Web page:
How Can We Keep Construction Sites Safe From Fall Hazards?

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The following is a guest post written by Laurence Banville, Esq.

Laurence Banville. Esq is the managing partner and face of Banville Law. Laurence is licensed to practice law in the state of New York. Originally from Ireland, Banville moved to the United States of America where he worked at law firms, refining his litigation and brief writing crafts. He is also the recipient of the Irish Legal 100 and the Top 40 Under 40 awards.

June is National Safety Month, and this week, the focus is on falls. As anyone who works in construction knows, this industry has some of the highest workplace accident and injury rates in the United States. The Occupational Health and Safety Administration (OSHA) ranks falls as one of their Fatal Four most deadly type of construction accidents. Instituting proper fall protection and prevention measures should be a priority at all construction sites, but unfortunately, not all contractors and construction managers have done all that they can to safeguard their employees from these potentially fatal accidents.

So what measures can be taken to reduce the risk of falls as much as possible?

OSHA Fall Protection Guidelines

OSHA has issued several fall protection guidelines for protecting workers from falls, with different variations for different industries. In the construction industry, fall protection must be provided for all elevations of six feet and over. OSHA also requires fall protection while working above dangerous equipment or machinery, regardless of elevation.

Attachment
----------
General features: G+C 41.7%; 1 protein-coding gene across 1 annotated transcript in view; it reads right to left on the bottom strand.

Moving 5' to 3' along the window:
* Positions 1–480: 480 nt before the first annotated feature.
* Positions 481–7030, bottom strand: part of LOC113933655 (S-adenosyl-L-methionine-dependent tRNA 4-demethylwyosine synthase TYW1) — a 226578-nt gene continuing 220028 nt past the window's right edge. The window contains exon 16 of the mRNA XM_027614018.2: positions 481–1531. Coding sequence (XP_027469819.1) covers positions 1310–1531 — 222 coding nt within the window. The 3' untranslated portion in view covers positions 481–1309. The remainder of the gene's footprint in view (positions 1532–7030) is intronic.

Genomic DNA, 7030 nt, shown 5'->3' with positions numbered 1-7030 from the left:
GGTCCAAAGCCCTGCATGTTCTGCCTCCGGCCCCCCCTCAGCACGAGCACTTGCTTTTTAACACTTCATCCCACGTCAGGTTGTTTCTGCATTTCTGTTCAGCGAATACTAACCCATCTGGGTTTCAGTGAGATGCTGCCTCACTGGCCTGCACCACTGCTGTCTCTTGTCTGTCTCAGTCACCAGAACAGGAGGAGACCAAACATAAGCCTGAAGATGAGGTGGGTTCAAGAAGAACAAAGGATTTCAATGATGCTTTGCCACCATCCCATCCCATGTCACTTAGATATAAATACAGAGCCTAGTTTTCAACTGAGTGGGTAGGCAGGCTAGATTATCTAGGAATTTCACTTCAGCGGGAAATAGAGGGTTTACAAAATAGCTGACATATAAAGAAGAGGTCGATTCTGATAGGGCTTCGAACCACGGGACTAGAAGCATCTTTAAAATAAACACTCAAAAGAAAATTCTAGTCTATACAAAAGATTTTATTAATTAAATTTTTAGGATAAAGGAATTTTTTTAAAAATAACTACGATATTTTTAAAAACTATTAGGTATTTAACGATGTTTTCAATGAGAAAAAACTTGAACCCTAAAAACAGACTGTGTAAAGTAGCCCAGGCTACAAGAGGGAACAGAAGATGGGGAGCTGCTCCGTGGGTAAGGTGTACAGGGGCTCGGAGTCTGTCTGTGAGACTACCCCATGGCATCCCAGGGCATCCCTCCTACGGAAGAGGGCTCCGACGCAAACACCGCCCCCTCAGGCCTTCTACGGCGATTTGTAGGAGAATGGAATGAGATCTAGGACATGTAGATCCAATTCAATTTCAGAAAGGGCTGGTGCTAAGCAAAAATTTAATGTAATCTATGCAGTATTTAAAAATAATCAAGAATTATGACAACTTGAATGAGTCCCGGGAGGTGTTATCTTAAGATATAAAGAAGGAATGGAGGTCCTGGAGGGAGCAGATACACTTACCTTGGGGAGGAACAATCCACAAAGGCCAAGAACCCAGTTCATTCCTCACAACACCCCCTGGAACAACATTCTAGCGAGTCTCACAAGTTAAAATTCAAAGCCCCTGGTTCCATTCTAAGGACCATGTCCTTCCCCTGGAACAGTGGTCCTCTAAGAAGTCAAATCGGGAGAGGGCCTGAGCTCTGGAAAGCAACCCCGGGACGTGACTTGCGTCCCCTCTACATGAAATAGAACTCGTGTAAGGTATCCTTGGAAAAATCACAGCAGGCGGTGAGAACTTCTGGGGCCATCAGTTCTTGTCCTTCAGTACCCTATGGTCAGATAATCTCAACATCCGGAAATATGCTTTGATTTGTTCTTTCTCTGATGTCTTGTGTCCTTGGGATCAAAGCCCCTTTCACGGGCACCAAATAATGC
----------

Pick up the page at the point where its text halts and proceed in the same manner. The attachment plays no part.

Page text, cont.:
Specific fall protection requirements which should be followed at all construction sites include:

  • Provide guards (railings, toe-boards, or floor hole covers) for every floor hole that a worker could accidentally fall through.
  • Provide guardrails and toe-boards around every elevated open-sided platform, floor, or runway.
  • Guardrails and toe-boards must be provided for any part of the site where workers can fall into or onto dangerous machines and equipment, regardless of elevation.
  • Safety harnesses and lines, safety nets, stair railings, and handrails should be provided for certain jobs.

Additionally, OSHA requires employers to follow these rules:

  • Make sure the construction site’s working conditions are free of known hazards.
  • Keep floors clean and as dry as possible.
  • Provide necessary protective equipment at no cost to workers.
  • Effectively train workers in preventing job hazards.

How Common Are Fall Protection Violations?

With the dangers of improper fall protection well known, you would think that employers would be doing all that they can to make sure the proper protective measures are in place. Unfortunately, the numbers tell a much different story.

Fall protection topped the list of OSHA’s top ten most common safety violations in 2017 - for the seventh straight year. In total, “Fall Protection - General Requirements” accounted for 6,072 violations. “Fall Protection - Training Requirements” was ninth on the list with 1,523 violations, while scaffolding violations ranked third at 3,288 violations.

Far too often, these violations cause preventable accidents which result in severe or fatal injuries. No construction worker should have his livelihood taken away and no family deserves to mourn the death of a loved one because an employer decided to cut corners on fall protection.

What Should I Do If I Was Injured Because Of A Fall Protection Violation?

We all know how dangerous working in construction can be, but it doesn’t need to be nearly as dangerous as it is today. If all construction employers took fall protection and other safety measures seriously, we could drastically reduce the number of workers killed and injured on the job. But unfortunately, there will likely always be construction employers who cut corners to line their own pockets at the expense of employee safety.

If you or someone you love was injured in an accident caused by a lack of fall protection, it’s important to be aware of your legal rights. Employers who commit these violations can be held liable, both by government agencies like OSHA and by the individuals who have suffered because of the violation. Consider speaking with a construction injury lawyer about your situation to gain a better understanding of your legal options.